Business

Sunset Businesses Take Steps Toward Reopening

By Erin Bank

San Francisco restaurants started serving customers at outdoor tables on June 15 after three months of being restricted to take-out and delivery to help slow the spread of the coronavirus. Indoor dining was supposed to be allowed in July under Phase 2C of the city’s reopening plan, though the situation changes daily as the number of new COVID-19 cases is constantly fluctuating. 

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Outdoor seating was recently placed in front of the Taco Shop at Underdogs on Irving Street between 19th and 20th avenues. The tables are the next step toward fully reopening after the shutdown put in place in March to fight the spread of the coronavirus. Photo by Michael Durand.

The process of reopening is not as simple as just inviting customers back. Restaurant owners find themselves navigating new permit applications, rules about distance between customers, training for staff and incomplete direction from city officials – all on top of the stress of struggling to pay staff and wondering what their future holds in the unpredictable reality of the pandemic.

“We’re trying to take it day by day,” said Awadalla “Howard” Awadalla, owner of SF Hole in the Wall Pizza at 1825 Irving St. “I can’t look too far ahead because it’s not predictable.” 

His restaurant already had a permit to operate outside, so they were allowed to set up tables seating 10 diners on the sidewalk on June 15, losing one table to ensure adequate spacing between patrons and pedestrians.

The indoor dining area, once able to seat 40 people and host private events, including a popular weekly family night event, will be able to hold only 15 to 20 people because of new spacing requirements. 

Awadalla held up a pile of lengthy documents from the San Francisco Department of Public Health outlining new requirements for businesses. He tries to communicate information to his staff so they can follow the ever-changing rules about sanitizing and disinfecting, wearing masks, keeping six feet of distance, putting up signage and what to do when a customer is not compliant.

Awadalla said he may get more information than other business owners due to his role as vice president of the Outer Sunset Merchant and Professional Association. He works with the business owners in his area, helping them to understand the rules and how to apply for new grants and loans. He tries to fill in for a lack of guidance on the ground from city officials. 

“I have to educate myself,” he said. “Rules are hard to make universal.”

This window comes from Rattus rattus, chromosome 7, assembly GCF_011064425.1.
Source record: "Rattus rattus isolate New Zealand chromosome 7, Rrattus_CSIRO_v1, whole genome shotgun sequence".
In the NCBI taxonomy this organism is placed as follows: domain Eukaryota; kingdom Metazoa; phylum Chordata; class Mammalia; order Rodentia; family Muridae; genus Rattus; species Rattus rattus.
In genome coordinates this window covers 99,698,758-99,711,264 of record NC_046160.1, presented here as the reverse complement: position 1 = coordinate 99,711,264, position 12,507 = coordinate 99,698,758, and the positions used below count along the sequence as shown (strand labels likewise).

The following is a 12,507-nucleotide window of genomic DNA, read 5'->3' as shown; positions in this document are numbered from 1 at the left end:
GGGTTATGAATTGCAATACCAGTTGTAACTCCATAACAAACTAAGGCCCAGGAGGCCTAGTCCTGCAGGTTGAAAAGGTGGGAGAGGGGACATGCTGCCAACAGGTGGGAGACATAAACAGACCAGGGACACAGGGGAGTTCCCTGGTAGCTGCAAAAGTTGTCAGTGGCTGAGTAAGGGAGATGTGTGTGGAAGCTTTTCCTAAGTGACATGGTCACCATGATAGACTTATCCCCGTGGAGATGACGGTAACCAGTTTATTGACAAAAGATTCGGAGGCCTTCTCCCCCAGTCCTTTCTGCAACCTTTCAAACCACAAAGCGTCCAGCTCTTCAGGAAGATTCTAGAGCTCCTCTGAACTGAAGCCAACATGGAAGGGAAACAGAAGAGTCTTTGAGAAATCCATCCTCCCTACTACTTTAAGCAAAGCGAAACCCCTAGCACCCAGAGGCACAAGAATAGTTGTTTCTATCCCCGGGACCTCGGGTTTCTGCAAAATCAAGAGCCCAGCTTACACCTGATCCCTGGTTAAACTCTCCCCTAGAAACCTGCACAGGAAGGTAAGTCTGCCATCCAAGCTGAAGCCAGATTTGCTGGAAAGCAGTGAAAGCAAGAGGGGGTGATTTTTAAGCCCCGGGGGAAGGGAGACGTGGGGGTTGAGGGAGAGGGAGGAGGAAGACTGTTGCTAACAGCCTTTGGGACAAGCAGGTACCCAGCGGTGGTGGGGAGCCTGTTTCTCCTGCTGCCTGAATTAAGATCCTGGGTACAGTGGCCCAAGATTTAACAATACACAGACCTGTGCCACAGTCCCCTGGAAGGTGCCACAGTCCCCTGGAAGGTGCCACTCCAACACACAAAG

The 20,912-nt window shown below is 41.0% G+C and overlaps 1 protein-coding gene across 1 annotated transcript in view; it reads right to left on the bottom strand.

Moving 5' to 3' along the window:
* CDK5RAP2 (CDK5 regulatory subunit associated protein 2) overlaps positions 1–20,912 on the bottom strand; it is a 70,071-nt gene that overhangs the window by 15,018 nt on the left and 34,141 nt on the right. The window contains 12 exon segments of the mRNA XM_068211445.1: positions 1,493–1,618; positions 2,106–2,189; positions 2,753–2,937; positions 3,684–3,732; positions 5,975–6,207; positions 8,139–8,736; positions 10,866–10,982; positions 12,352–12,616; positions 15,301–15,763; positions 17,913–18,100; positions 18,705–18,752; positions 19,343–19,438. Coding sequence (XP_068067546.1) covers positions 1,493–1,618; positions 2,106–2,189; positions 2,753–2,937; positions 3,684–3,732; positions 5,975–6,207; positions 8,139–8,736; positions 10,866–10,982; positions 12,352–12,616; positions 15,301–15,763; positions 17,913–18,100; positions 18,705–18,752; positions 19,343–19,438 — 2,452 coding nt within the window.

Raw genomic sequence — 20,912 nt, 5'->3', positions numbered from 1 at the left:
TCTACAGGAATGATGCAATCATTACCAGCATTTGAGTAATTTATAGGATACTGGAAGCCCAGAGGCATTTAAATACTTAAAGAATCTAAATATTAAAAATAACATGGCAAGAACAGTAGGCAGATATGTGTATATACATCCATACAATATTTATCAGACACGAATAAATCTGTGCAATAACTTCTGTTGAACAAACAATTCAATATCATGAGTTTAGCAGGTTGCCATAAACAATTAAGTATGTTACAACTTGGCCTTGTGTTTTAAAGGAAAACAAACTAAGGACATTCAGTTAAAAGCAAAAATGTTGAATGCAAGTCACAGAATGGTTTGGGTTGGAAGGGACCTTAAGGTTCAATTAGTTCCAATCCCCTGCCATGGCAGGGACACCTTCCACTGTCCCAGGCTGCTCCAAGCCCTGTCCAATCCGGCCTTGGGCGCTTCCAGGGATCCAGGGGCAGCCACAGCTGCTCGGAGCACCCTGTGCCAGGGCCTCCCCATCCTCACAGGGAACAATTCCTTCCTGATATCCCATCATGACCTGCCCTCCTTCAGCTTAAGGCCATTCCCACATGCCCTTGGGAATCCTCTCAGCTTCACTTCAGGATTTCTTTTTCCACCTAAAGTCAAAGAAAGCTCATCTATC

This leaves a lot up to the interpretation of business owners, who may not necessarily get more information than the general public.

Doug Marschke is the owner of The Taco Shop at Underdogs at 1824 Irving  St. and Underdogs Too at 3600 Taraval St. He said he needs to play many roles.

“As an owner, you have to be an expert in customer service and food, and you have to be an epidemiologist,” he said.

“It’s really just about everyone feeling safe,” Marschke said, describing his approach to reopening. He said reopening will require an overhaul of operations and a significant investment of time and resources. Changes range from big (new disinfecting standards) to small (not being able to provide shared bottles of salsa at each table).

Marschke said he aims to open the outdoor space on the sidewalk at Underdogs Too by July. 

“We’re hustling, there’s just a lot of moving parts,” Marschke said.

Marschke applied for a permit under San Francisco’s Shared Spaces Program, which grants free, temporary permits to allow businesses to expand onto city sidewalks or parking spaces until Dec. 31, 2020. His permit was still pending a week after applying, even though the process is only supposed to take two days (Awadalla experienced a similar delay). New tables and barricades to give space to pedestrians were also a huge capital investment.

The restaurant’s Super Shot basketball arcade game will be wheeled out. A new Molecule Air Pro RX air purifier, designed for use in hospitals to remove airborne bacteria and viruses, will take its place.

Marschke also needed time to fully train his 34 staff members, something he had to do himself because he did not receive specific resources from the City. 

“The Department of Public Health says you have to do training, but they don’t really give you anything,” he said. “There isn’t a person who calls us, who asks what we need.” 

In addition to the required one-hour training sessions, staff members will also be tested prior to opening and provided mental health and wellness resources.

Through it all, Marschke and Awadalla have felt supported by their neighborhoods, both by fellow business owners and their customers. 

“My staff are getting tips up to 30 percent. It’s heartwarming,” Awadalla said.

“The neighborhood’s been awesome, people are coming in here and just tipping our staff,” Marschke said. “We’ve also been trying to give back and we are involved in a food program where people in need can come in and get food.”

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